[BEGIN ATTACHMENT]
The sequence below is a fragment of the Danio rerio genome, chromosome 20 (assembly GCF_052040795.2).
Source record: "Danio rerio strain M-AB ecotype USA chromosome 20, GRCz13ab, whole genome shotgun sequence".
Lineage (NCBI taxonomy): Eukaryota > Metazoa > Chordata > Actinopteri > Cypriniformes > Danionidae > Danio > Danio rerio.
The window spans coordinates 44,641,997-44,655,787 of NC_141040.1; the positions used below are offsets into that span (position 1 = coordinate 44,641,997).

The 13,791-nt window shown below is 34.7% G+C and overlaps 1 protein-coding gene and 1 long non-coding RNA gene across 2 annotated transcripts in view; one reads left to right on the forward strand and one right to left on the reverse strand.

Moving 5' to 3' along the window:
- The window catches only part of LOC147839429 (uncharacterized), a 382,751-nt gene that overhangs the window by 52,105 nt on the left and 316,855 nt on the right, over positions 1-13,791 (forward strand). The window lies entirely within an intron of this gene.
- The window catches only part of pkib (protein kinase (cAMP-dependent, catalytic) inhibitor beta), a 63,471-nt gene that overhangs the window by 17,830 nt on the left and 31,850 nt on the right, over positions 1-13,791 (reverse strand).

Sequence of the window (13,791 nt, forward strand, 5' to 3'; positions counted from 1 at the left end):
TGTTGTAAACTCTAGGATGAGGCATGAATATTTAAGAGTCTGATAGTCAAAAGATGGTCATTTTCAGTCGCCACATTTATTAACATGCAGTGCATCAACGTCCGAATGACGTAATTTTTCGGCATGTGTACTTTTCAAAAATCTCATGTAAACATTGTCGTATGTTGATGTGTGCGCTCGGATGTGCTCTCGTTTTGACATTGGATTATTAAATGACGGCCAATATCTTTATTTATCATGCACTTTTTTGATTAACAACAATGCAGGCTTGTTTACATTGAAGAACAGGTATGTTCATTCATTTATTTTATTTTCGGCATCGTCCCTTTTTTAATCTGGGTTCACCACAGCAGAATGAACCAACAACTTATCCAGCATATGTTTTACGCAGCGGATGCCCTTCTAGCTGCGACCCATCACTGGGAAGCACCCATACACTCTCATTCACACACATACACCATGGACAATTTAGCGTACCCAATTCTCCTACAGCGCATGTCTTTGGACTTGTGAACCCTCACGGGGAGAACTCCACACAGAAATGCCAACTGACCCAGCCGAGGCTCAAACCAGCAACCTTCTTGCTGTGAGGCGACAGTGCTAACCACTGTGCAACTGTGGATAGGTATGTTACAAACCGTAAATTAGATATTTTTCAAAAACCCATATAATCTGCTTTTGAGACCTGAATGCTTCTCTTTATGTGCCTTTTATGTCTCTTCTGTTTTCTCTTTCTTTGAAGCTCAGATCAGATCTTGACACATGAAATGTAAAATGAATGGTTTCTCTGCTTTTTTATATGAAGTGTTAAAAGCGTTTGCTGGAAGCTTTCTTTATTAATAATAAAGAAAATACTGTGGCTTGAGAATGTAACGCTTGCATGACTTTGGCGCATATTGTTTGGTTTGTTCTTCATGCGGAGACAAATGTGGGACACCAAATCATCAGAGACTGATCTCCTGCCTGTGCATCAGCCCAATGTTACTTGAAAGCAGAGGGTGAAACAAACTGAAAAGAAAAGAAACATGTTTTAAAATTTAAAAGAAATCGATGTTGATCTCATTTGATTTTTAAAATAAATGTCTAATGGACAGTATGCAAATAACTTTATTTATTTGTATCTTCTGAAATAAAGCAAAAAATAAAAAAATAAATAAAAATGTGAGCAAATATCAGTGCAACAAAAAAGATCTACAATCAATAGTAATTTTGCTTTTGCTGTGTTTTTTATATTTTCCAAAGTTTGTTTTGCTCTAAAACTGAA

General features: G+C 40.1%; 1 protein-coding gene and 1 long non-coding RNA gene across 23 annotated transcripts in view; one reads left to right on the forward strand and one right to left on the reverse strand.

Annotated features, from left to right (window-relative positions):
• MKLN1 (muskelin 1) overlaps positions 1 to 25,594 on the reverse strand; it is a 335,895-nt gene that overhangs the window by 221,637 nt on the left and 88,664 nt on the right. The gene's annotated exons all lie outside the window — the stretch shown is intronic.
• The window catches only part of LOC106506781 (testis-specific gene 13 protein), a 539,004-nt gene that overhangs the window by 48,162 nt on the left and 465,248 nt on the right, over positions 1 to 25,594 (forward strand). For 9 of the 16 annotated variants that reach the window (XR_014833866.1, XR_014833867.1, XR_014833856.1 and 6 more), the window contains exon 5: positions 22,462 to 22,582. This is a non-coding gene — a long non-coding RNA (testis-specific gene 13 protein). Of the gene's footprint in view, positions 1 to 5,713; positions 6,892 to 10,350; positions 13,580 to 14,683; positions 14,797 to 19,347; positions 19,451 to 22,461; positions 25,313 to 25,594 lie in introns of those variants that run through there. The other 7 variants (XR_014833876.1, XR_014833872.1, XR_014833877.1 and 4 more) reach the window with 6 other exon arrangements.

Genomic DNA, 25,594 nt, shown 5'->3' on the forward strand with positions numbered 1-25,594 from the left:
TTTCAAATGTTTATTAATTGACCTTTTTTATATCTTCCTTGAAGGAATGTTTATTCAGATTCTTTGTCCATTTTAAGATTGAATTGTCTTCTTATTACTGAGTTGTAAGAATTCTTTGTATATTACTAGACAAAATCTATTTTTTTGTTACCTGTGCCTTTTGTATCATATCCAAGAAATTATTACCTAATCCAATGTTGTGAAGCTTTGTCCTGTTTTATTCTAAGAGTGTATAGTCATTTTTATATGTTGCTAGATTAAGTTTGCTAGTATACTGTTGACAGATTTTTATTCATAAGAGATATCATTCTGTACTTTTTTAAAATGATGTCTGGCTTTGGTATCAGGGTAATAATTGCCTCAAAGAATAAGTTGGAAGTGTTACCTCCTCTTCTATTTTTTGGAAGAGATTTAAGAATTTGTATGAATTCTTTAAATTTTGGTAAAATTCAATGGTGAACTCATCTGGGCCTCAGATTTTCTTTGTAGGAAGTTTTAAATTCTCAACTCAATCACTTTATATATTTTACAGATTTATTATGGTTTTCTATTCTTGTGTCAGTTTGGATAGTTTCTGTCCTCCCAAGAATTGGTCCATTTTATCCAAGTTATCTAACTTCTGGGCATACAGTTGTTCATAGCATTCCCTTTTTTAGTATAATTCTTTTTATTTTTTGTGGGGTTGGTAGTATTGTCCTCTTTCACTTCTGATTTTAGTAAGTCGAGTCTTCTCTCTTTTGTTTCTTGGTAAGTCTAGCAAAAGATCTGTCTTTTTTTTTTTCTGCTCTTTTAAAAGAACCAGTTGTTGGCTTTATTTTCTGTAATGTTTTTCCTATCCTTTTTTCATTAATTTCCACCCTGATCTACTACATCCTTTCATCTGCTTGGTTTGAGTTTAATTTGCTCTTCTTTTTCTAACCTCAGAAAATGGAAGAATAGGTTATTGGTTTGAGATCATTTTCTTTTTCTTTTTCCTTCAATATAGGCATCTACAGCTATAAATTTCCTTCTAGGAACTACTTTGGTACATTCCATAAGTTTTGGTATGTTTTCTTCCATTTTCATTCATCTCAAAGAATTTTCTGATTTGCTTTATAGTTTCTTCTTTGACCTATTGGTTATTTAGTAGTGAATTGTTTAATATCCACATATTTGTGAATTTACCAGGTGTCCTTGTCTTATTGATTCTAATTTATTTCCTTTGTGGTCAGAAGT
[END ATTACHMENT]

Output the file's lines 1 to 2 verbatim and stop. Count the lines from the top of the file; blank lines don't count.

The sequence below is a fragment of the Danio rerio genome, chromosome 20 (assembly GCF_052040795.2).
Source record: "Danio rerio strain M-AB ecotype USA chromosome 20, GRCz13ab, whole genome shotgun sequence".